Westinghouse also used the Tesla polyphase system in harnessing the power of Niagara Falls to produce 37,300 kilowatts electrical output from ten generators and transmit it to Buffalo, which was 22 miles away. The system went online in August, 1895.
To advance his experiments with high frequency, Tesla built a reciprocating engine, operable by air or steam, which led to an altercation with the Police Department. From watching the machine's vibrations, he was side-tracked into investigating the mechanical vibrations it caused. He came to believe that mechanical vibrational resonance was similar to the resonances of electric current. The "high-vibrations" machine he built worked too well. It operated strongly enough to raise neighborhood fears of an earthquake and caused the police shutdown of his experiments.
In September, 1898, Tesla was again front page news with his demonstration of a remotely-controlled robotic boat. The model boat was wirelessly controlled by the signals from Tesla's transmitter to its antenna and receiver and then to a servomechanism which translated the signal to a variety of maneuvers: starting, stopping, turning, etc. This was a remarkable combination of wireless telegraphy and robotics.
Tesla, an American citizen since 1889, offered this invention to the U.S. government but it was ridiculed and rejected. A patent was granted in November, 1898, but only after the Chief Examiner had visited New York to confirm the machine was really operable.
Next, Tesla returned to his experiments with power sources but having built an oscillator that produced 4 million volts, he had reached his laboratory's safety limitations and was short of money yet again.
An offer of much space and operating funds sent Tesla to Colorado Springs in May, 1899. The Tesla coil transformers in Colorado were huge, 75 feet in diameter and produced correspondingly large voltages and frequencies—artificial lightning bolts 135 feet long and accompanying thunder heard 15 miles away. Tesla had charged the earth to a level that would only have been achievable by hundreds of natural lightning bolts. Enough power was used to overload and cause short circuits at the powerhouse of the Colorado Springs Electric Company. Again Tesla's experiments were curtailed and he returned to New York to report on his findings. Further details of the Colorado experiments remained locked in Tesla's imagination until he died.
Out of money again, Tesla returned to New York in the fall of 1899, satisfied that he had advanced his overriding and glorious goal of improving the condition of humanity by extending scientific knowledge. Through a friend, he published an article entitled "The Problem of Increasing Human Energy" which outlined his personal philosophy and his Colorado discoveries. Tesla believed that the type of energy available had been and would continue to be the controlling factor in the progress of the human condition, reducing such developments to a mechanical process. Thus, by discovering and improving electrical energy, he was playing his part in advancing humanity: a grandiose assertion.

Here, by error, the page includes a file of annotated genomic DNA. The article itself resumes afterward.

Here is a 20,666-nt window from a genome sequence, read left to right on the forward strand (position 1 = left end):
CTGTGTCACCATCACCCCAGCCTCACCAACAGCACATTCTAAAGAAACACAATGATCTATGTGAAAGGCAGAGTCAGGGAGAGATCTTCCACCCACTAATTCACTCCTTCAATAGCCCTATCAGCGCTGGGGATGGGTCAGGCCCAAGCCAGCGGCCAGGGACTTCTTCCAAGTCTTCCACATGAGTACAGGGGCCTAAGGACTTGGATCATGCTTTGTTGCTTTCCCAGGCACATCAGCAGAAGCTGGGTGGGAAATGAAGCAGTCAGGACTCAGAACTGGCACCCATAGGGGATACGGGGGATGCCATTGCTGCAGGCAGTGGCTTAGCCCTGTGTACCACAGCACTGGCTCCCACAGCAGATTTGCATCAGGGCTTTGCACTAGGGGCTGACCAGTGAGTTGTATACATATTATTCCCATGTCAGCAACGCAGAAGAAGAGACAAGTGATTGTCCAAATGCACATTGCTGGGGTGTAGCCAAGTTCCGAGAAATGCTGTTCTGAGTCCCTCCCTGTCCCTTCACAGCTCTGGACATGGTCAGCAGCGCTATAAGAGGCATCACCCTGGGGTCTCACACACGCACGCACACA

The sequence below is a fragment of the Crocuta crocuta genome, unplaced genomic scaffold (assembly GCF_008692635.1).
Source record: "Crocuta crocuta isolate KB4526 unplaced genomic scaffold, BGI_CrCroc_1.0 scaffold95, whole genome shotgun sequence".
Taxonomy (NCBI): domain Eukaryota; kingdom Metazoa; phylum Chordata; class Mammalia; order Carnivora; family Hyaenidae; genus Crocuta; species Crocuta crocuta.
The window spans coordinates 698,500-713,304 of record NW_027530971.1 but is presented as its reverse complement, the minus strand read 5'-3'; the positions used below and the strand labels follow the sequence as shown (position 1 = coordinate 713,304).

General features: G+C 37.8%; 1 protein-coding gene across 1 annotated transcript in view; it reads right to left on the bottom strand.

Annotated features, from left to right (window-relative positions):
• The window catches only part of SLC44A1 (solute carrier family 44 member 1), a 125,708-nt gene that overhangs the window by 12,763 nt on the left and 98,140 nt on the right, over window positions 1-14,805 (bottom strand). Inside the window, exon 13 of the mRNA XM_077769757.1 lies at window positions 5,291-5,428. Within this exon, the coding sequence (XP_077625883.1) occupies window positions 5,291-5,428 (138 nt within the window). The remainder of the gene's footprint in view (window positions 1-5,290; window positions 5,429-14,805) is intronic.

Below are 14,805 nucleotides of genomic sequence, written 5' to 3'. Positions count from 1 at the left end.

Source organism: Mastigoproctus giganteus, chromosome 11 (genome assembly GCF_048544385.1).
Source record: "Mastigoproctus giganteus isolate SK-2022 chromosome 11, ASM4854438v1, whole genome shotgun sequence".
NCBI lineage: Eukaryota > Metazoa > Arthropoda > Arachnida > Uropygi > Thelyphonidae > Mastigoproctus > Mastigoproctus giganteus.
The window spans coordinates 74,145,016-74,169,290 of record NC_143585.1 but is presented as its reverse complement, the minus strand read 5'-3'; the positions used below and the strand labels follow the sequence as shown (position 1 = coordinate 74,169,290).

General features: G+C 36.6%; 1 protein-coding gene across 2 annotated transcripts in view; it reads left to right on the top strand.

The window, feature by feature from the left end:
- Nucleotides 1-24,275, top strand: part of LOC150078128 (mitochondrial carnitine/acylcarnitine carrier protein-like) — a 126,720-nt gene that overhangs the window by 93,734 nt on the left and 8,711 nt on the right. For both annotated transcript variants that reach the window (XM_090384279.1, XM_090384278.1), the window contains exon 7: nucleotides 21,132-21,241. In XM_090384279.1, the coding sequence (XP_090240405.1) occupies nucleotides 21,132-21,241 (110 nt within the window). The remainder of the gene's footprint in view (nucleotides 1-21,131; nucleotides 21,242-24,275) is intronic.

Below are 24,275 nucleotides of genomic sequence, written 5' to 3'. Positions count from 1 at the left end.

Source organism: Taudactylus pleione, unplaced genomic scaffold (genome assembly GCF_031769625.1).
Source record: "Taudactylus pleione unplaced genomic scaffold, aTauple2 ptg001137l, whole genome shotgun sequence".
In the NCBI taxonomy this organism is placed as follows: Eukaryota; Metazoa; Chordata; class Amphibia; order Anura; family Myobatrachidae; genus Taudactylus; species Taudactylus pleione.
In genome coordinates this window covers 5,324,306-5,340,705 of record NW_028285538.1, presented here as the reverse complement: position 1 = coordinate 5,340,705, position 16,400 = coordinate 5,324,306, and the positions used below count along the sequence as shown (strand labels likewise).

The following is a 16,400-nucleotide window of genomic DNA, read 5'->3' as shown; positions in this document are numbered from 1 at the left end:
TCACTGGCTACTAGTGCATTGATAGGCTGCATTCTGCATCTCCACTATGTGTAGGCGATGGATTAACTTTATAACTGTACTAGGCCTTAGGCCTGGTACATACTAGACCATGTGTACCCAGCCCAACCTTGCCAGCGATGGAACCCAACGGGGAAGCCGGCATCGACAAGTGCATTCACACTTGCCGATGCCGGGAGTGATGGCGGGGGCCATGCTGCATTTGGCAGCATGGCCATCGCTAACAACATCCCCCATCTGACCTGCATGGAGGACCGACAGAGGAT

J. Pierpont Morgan was Tesla's next benefactor. He had underwritten the Niagara Falls power system and was aware of Tesla's genius and now supported his ideas on transmitting electric power through the earth and on worldwide wireless broadcasting. Morgan could imagine the commercial potential, which never occurred to Tesla, and the importance of controlling the release of the ideas' conclusions. Tesla now had a willing supporter and spoke of Morgan's "noble generosity."
Again, in 1900, Tesla set out to build a new plant in Long Island, New York, intended as a source of a universal power supply and world-wide broadcasting. The enormous scope of his project never troubled Tesla; with Morgan's first donation, he confidently went forward. Stanford White agreed to design the centerpiece building of this new industrial city, a 154-foot-high tower to be the origin of the electrical power. Inevitably, delays crept into the project and bills went unpaid. The project ceased in 1905 and Tesla returned to New York City.
Tesla refused further lucrative offers which did not meet his idealistic purposes and took the consequences. He returned to the design of turbines and by 1910 had models available. However, his entry competed with machinery which had been developed in the interval since Niagara when Tesla was occupied with his Colorado and Long Island enterprises. Tesla's secretive nature and stubbornness caused problems and he met an audience which was not inclined to cooperate. The Tesla turbine, a machine of great ingenuity and promise, did not succeed.